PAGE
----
Interview with Tim Chang, leading Silicon Valley venture capitalist.
By: Adeline Teoh
Seeking venture capital is not for the faint-hearted. Investors who trip over themselves to hand cheques to the next Facebook, Zynga or Groupon may be the same ones that won’t even give you a first meeting.
The challenging part is there’s a lot of money out there but some hot enterprises, such as in the consumer internet or consumer mobile space, don’t actually need a lot of money to go far. And if you don’t have that buzz, the right team, or critical mass, you’ll struggle to get any attention at all.
A lot of it is timing in the right sector. Two years ago, mobile check-in companies were really hot so if you were one of the top five in that area, like Foursquare or Gowalla, you received funding. They come in waves of about three or five and the waves can come down very quickly, says star venture capitalist Tim Chang.
So how can you stand out from the noise? Chang says it’s all about the three Ts, which he believes “are really good indicators for what generates buzz and momentum around a deal”.
“Team is absolutely critical, so if you have people who have built successful companies before and have a track record, I’ll just write you a cheque, I won’t even ask you what the idea is. If you were on the Facebook platform team, I’ll just write you a cheque.”
“If you don’t have world famous founders but you have organic traction—you might have launched your app and it just caught fire and has gone viral—that’s really exciting too.”
3. Top tier investor
“Having a top tier investor already in the deal has a lot of conferred credibility. Maybe you have a very famous industry luminary who is an angel investor—they probably have a very good filter so that says a lot.”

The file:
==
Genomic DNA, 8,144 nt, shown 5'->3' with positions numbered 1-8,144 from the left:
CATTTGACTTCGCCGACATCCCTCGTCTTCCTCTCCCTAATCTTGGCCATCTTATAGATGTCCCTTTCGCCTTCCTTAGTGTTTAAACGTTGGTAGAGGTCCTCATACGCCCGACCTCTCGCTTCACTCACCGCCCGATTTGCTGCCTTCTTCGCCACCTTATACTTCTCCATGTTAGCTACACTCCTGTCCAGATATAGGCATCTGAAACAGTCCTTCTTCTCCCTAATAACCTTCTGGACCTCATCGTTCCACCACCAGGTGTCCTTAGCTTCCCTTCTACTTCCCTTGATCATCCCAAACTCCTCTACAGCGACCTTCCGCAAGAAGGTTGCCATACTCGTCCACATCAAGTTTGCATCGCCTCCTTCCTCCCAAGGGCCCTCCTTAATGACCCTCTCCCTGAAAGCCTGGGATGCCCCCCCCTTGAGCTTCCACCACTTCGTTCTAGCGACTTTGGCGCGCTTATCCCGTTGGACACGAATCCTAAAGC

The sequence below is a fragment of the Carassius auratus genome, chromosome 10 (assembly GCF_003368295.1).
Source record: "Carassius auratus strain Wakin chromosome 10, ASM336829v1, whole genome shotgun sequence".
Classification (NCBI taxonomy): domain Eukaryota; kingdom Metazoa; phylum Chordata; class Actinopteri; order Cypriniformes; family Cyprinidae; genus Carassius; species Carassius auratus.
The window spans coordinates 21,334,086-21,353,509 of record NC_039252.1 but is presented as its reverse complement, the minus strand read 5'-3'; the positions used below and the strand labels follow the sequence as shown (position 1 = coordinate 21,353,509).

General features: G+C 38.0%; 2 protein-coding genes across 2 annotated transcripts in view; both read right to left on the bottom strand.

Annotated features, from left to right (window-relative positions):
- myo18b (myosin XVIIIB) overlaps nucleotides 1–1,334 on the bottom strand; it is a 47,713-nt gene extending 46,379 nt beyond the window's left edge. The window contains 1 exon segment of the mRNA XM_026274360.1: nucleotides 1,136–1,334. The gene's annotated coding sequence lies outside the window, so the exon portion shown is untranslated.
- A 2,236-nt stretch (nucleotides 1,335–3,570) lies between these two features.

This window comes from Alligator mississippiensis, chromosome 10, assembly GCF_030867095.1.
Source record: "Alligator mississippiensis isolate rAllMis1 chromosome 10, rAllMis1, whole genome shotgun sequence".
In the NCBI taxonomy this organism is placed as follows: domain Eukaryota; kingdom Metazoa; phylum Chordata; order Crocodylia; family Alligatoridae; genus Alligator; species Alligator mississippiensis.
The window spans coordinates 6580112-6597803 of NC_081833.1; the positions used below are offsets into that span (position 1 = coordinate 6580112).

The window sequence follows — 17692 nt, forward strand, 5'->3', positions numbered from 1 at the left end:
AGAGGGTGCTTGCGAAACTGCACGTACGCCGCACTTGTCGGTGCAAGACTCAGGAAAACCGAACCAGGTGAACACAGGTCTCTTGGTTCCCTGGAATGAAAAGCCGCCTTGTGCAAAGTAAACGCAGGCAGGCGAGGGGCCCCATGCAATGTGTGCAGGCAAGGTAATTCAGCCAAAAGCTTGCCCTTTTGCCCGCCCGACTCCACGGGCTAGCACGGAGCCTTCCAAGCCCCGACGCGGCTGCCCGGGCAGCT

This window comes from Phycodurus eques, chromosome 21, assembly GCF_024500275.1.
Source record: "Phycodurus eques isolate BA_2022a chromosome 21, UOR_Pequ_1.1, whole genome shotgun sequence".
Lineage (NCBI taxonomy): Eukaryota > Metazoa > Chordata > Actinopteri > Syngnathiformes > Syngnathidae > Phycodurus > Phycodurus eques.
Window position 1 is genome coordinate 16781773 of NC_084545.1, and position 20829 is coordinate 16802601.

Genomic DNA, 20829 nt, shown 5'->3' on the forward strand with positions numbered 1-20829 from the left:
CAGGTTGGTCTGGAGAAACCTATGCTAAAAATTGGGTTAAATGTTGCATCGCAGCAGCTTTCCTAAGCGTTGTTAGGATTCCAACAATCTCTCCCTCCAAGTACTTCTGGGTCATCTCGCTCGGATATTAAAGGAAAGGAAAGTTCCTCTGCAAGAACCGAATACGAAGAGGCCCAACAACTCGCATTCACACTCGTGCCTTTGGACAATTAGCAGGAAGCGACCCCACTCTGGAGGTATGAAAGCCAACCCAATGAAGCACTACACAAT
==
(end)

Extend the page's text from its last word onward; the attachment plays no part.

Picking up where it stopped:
Once you get into the room with a venture capitalist, here are some questions you should ask, and questions they may ask of you.
Questions businesses need to ask VCs
1. What is your average life span over an investment? (i.e. “How patient are you?”)
2. When do you need to raise a new fund? “That changes a lot of behaviour. Let’s say you have an investor and they need to raise a new fund, so they’re just desperate to put points on the board. They may be more likely to try to push you out the window to get acquired quickly. Understanding those incentives is really important.”
3. How big is your fund and how much reserve capital do you have to follow the initial investment? “That’ll give a sense of how long they can go with you and some indication of how big is the minimum exit size that moves the needle for you. You want alignment in all those areas
Questions VCs need to ask businesses
1. Are you doing this because you want to be rich or famous? “If you want to be famous, control is probably one of your dominant motivations. You want to be the CEO forever, or you want to have the Forbes cover story about you. It’s more about your personal brand. We tend to prefer people who want to be rich because their motivation is seeing the business become really big some day.”
2. How much money do you have in the bank, personally? “If the entrepreneur has already made a couple of million bucks and has that stashed away in a bank, they have more risk tolerance than an entrepreneur who has never made any money before [who will be] itchy to just take the first good offer. So what we see is what you’ve already made and that you have the intestinal fortitude to go long.”
Tim Chang is a leading Silicon Valley investor, named on the 2011 Forbes Midas List of Top Venture Capitalists. He is a partner at Norwest Venture Partners, focusing on mobile, gaming, digital media and social media investments, and also leads Norwest’s China initiatives. He spoke at XMediaLab’s Global Media Ideas conference during VIVID Sydney.